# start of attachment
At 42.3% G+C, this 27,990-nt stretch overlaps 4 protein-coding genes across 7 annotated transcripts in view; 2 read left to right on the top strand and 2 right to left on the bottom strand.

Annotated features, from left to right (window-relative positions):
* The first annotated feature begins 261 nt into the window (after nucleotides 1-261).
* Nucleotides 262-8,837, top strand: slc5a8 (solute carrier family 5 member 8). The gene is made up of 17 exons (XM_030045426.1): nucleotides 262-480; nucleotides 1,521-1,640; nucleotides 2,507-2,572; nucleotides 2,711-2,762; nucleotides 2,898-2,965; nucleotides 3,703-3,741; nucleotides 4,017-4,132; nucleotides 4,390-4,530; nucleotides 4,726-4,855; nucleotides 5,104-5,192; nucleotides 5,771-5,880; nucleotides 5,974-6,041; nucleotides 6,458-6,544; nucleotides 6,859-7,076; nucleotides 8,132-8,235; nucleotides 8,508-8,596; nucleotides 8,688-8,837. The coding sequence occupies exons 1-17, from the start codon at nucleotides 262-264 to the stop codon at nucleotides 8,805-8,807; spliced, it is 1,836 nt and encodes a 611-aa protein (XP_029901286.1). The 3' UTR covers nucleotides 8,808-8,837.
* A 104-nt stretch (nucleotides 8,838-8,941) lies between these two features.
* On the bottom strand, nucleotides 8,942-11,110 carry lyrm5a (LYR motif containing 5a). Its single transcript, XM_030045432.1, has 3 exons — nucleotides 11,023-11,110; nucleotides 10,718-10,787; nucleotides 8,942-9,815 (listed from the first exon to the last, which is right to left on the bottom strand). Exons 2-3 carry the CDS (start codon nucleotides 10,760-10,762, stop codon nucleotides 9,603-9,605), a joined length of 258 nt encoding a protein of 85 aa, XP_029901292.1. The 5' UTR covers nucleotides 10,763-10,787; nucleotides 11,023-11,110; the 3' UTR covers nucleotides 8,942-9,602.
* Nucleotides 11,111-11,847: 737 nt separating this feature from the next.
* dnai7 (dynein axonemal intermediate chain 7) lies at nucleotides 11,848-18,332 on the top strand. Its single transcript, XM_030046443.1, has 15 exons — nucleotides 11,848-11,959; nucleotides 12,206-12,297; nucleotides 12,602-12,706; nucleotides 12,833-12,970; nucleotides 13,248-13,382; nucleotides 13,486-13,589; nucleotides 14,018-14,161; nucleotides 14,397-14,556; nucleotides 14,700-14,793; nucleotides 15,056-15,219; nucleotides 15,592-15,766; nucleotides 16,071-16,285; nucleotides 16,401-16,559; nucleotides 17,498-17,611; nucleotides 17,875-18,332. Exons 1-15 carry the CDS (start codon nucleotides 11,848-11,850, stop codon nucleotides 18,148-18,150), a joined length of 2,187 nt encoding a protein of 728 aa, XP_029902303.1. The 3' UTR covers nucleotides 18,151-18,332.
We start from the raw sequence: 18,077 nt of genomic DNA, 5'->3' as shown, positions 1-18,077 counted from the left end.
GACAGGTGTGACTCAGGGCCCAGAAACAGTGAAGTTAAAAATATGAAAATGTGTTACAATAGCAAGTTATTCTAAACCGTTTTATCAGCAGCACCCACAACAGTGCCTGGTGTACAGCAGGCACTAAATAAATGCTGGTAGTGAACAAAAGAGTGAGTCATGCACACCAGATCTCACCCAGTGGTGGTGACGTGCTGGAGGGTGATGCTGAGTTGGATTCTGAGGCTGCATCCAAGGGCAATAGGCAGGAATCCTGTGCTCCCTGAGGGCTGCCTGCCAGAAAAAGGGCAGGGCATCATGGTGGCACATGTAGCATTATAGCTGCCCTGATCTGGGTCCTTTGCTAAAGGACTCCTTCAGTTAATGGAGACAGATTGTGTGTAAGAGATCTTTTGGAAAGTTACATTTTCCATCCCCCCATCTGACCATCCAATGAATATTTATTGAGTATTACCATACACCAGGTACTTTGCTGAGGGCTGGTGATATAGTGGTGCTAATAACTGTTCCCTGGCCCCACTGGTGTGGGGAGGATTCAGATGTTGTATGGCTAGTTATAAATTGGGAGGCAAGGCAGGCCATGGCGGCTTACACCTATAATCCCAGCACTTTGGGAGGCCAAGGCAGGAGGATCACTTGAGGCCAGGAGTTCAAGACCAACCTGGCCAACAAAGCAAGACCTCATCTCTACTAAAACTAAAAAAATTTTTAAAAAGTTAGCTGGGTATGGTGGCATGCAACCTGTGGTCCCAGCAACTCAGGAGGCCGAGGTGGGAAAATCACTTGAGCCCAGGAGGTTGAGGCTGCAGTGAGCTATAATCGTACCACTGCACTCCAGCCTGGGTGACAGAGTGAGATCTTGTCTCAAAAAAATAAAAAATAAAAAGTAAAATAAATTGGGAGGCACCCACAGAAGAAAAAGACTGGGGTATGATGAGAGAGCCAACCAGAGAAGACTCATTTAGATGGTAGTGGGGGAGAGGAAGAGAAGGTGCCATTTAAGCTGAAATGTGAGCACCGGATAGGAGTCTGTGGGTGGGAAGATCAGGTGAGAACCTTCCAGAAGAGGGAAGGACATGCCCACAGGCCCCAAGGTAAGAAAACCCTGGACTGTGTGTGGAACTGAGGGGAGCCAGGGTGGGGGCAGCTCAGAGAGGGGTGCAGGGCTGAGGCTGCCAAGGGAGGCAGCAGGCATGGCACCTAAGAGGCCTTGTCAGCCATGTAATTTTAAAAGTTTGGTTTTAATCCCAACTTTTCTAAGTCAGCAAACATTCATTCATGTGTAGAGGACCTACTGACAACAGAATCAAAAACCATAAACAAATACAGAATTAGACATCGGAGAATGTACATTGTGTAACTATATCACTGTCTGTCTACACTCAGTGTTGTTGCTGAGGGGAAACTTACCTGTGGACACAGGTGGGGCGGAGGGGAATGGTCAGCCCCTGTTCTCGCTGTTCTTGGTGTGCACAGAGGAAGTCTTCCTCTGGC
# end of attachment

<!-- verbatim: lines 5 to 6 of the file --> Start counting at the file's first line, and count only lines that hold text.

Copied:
* A 104-nt stretch (nucleotides 8,838-8,941) lies between these two features.
* On the bottom strand, nucleotides 8,942-11,110 carry lyrm5a (LYR motif containing 5a). Its single transcript, XM_030045432.1, has 3 exons — nucleotides 11,023-11,110; nucleotides 10,718-10,787; nucleotides 8,942-9,815 (listed from the first exon to the last, which is right to left on the bottom strand). Exons 2-3 carry the CDS (start codon nucleotides 10,760-10,762, stop codon nucleotides 9,603-9,605), a joined length of 258 nt encoding a protein of 85 aa, XP_029901292.1. The 5' UTR covers nucleotides 10,763-10,787; nucleotides 11,023-11,110; the 3' UTR covers nucleotides 8,942-9,602.